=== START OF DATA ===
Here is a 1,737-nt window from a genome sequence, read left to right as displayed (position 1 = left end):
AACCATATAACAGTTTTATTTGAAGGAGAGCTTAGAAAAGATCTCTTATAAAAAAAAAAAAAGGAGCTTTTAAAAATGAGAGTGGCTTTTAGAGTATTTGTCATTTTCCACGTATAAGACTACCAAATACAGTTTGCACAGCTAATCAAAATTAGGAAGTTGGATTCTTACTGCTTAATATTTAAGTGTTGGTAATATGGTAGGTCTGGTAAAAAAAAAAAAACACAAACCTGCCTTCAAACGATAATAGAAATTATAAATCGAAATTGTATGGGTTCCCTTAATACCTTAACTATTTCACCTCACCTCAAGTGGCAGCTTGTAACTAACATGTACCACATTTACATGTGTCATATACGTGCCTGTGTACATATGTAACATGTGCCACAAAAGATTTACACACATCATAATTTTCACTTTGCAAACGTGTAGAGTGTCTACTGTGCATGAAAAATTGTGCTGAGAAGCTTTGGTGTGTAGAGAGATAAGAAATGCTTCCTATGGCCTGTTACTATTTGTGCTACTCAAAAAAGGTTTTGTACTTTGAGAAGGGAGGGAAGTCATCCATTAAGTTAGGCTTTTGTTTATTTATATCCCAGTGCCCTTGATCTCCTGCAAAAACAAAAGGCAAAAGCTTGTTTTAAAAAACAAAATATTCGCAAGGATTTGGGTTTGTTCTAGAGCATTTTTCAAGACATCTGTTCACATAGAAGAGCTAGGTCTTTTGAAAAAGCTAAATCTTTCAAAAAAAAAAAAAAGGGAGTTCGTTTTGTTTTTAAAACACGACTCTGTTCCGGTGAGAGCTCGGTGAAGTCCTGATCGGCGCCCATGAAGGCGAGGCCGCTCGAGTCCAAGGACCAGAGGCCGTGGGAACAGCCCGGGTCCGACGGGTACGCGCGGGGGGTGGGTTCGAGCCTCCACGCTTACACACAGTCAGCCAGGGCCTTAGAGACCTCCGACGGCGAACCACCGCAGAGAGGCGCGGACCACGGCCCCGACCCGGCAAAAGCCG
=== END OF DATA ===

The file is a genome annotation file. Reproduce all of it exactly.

Here is a 1,737-nt window from a genome sequence, read left to right as displayed (position 1 = left end):
AACCATATAACAGTTTTATTTGAAGGAGAGCTTAGAAAAGATCTCTTATAAAAAAAAAAAAAGGAGCTTTTAAAAATGAGAGTGGCTTTTAGAGTATTTGTCATTTTCCACGTATAAGACTACCAAATACAGTTTGCACAGCTAATCAAAATTAGGAAGTTGGATTCTTACTGCTTAATATTTAAGTGTTGGTAATATGGTAGGTCTGGTAAAAAAAAAAAAACACAAACCTGCCTTCAAACGATAATAGAAATTATAAATCGAAATTGTATGGGTTCCCTTAATACCTTAACTATTTCACCTCACCTCAAGTGGCAGCTTGTAACTAACATGTACCACATTTACATGTGTCATATACGTGCCTGTGTACATATGTAACATGTGCCACAAAAGATTTACACACATCATAATTTTCACTTTGCAAACGTGTAGAGTGTCTACTGTGCATGAAAAATTGTGCTGAGAAGCTTTGGTGTGTAGAGAGATAAGAAATGCTTCCTATGGCCTGTTACTATTTGTGCTACTCAAAAAAGGTTTTGTACTTTGAGAAGGGAGGGAAGTCATCCATTAAGTTAGGCTTTTGTTTATTTATATCCCAGTGCCCTTGATCTCCTGCAAAAACAAAAGGCAAAAGCTTGTTTTAAAAAACAAAATATTCGCAAGGATTTGGGTTTGTTCTAGAGCATTTTTCAAGACATCTGTTCACATAGAAGAGCTAGGTCTTTTGAAAAAGCTAAATCTTTCAAAAAAAAAAAAAAGGGAGTTCGTTTTGTTTTTAAAACACGACTCTGTTCCGGTGAGAGCTCGGTGAAGTCCTGATCGGCGCCCATGAAGGCGAGGCCGCTCGAGTCCAAGGACCAGAGGCCGTGGGAACAGCCCGGGTCCGACGGGTACGCGCGGGGGGTGGGTTCGAGCCTCCACGCTTACACACAGTCAGCCAGGGCCTTAGAGACCTCCGACGGCGAACCACCGCAGAGAGGCGCGGACCACGGCCCCGACCCGGCAAAAGCCG